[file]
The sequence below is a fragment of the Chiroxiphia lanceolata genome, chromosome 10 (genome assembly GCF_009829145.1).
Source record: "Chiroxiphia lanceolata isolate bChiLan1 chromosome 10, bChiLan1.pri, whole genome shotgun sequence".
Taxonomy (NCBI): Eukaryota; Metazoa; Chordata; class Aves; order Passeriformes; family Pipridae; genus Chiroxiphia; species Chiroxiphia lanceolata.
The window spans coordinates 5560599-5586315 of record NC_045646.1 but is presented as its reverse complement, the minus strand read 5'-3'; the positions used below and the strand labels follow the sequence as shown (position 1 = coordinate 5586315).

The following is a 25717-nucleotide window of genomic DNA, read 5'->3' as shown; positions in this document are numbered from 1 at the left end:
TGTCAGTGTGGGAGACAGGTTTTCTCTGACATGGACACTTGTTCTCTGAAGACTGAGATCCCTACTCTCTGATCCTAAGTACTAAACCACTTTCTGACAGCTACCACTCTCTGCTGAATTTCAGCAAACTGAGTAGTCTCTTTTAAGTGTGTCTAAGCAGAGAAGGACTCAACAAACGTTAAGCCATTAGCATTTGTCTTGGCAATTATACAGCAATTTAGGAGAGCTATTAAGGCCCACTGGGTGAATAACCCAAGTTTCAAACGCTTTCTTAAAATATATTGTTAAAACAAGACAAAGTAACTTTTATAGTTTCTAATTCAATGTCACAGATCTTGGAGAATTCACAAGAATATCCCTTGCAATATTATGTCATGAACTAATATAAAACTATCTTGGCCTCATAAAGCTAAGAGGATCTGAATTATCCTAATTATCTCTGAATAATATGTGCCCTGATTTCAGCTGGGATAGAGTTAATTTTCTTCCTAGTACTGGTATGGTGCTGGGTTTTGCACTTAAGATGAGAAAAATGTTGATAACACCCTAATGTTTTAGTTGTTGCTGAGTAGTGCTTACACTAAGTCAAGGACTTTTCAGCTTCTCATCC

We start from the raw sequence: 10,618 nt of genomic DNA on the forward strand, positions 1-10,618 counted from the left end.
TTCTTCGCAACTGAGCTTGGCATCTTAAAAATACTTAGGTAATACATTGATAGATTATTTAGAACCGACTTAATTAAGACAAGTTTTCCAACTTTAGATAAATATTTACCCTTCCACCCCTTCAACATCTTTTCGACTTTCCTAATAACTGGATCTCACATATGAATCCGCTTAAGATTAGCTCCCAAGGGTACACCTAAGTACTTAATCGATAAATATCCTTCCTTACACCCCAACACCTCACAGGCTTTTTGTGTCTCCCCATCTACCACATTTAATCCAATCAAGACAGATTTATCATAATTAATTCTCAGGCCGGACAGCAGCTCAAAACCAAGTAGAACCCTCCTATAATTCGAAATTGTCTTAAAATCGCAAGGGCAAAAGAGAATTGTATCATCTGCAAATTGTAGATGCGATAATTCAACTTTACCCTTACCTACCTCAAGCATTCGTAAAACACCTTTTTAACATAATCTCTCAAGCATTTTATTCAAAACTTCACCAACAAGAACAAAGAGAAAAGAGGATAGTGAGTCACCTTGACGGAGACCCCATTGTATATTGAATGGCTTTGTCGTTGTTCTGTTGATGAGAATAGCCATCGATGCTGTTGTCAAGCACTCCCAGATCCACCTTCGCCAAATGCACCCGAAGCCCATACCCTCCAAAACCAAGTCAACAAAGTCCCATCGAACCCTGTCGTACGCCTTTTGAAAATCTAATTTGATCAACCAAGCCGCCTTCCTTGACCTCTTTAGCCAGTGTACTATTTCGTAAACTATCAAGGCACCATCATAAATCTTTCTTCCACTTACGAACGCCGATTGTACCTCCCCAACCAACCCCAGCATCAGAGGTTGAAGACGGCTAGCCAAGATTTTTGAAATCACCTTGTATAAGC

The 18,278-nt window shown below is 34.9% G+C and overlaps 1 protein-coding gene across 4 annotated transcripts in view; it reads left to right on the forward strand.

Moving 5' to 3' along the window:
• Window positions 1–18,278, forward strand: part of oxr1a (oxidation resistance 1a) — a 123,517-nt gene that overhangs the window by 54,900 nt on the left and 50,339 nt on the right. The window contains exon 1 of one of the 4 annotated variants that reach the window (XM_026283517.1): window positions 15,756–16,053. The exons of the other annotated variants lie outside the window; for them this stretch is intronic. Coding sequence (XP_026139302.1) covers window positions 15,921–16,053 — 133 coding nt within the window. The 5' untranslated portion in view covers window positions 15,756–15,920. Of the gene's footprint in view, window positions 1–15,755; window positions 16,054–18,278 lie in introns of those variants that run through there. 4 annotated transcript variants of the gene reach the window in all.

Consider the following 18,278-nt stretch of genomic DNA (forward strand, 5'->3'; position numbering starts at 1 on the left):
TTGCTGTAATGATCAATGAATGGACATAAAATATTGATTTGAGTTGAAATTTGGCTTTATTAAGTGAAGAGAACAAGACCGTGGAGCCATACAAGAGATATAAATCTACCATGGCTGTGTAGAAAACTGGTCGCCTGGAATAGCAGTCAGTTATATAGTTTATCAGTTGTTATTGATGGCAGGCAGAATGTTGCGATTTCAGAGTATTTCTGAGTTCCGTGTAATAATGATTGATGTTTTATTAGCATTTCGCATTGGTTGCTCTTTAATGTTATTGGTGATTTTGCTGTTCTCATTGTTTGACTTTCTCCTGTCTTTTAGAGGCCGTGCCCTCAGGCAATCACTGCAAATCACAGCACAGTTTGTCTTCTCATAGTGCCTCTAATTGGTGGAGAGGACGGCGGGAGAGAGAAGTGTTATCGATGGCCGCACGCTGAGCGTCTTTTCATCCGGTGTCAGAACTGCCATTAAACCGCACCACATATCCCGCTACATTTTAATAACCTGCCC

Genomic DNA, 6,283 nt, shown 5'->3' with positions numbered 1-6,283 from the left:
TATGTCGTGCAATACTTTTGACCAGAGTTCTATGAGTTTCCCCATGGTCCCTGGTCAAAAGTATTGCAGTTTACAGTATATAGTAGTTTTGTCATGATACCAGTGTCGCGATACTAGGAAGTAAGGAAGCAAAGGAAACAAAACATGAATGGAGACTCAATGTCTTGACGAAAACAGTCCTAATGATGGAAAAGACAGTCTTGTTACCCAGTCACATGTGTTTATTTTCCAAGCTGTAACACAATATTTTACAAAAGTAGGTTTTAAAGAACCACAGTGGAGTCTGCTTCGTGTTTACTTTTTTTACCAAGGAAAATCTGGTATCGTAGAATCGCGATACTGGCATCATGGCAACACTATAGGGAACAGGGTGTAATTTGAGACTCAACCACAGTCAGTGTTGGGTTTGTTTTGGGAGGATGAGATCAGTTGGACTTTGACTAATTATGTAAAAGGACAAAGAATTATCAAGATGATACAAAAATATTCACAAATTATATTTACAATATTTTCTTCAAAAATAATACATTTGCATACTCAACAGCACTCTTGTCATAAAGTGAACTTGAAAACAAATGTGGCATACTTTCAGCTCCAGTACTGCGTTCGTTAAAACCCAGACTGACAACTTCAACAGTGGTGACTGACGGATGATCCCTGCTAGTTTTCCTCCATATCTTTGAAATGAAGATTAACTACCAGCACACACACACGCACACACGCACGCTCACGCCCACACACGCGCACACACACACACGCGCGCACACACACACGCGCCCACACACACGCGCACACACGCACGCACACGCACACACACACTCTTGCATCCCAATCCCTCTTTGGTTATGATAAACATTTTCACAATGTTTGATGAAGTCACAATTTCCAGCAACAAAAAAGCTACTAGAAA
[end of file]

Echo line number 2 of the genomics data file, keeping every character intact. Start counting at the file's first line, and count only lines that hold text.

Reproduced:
Source record: "Chiroxiphia lanceolata isolate bChiLan1 chromosome 10, bChiLan1.pri, whole genome shotgun sequence".